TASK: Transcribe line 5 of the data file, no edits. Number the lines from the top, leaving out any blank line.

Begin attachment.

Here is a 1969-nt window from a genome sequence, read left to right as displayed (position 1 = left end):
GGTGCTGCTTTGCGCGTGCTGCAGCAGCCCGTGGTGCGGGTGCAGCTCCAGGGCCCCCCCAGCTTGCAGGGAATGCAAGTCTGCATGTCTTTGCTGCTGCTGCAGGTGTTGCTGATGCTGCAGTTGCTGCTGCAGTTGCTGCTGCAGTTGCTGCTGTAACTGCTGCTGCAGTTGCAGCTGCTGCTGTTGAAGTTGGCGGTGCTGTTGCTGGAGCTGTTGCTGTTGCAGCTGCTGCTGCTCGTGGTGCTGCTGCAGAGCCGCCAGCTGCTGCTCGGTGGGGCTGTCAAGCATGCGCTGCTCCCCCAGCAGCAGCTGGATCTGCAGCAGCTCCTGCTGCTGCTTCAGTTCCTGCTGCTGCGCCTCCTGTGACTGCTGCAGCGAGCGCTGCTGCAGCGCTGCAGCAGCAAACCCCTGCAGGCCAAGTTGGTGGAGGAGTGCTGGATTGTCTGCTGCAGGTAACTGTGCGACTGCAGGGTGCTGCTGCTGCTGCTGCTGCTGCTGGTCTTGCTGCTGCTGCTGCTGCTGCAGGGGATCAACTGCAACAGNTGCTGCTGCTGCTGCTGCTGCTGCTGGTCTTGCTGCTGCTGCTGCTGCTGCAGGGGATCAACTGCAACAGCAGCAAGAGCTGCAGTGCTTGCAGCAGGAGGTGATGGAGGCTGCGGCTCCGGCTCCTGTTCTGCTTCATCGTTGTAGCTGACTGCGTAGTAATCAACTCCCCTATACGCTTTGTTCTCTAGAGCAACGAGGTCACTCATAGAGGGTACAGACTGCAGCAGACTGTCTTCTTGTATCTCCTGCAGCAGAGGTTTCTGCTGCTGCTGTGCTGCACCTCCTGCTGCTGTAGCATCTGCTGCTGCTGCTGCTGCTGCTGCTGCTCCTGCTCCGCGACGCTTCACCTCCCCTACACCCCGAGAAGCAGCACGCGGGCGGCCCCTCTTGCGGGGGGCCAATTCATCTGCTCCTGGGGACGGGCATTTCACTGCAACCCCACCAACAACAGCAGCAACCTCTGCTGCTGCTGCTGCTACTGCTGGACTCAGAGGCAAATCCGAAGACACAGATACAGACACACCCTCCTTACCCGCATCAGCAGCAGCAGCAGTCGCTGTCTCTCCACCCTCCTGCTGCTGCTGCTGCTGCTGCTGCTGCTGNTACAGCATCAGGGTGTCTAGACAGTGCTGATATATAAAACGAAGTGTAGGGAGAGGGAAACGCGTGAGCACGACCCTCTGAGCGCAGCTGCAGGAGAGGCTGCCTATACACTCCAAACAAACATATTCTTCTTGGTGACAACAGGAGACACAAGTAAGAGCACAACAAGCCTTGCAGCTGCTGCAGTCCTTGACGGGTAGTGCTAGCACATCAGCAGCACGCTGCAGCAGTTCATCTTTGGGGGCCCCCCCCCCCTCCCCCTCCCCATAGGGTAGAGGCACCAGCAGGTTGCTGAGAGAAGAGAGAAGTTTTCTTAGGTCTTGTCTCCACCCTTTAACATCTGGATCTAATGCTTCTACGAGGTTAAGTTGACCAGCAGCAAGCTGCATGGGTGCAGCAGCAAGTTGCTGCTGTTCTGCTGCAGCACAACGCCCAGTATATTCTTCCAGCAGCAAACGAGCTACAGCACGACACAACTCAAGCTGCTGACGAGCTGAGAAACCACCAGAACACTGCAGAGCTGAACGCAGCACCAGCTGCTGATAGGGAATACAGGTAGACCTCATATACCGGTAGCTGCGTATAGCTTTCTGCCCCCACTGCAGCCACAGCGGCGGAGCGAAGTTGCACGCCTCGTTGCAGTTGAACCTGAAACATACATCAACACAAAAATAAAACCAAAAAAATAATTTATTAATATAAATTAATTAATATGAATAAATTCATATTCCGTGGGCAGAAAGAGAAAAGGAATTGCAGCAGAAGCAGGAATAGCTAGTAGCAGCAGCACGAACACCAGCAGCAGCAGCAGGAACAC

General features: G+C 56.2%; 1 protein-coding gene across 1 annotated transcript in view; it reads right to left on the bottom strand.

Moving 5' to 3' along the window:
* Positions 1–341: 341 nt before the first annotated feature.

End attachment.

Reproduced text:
* Positions 1–341: 341 nt before the first annotated feature.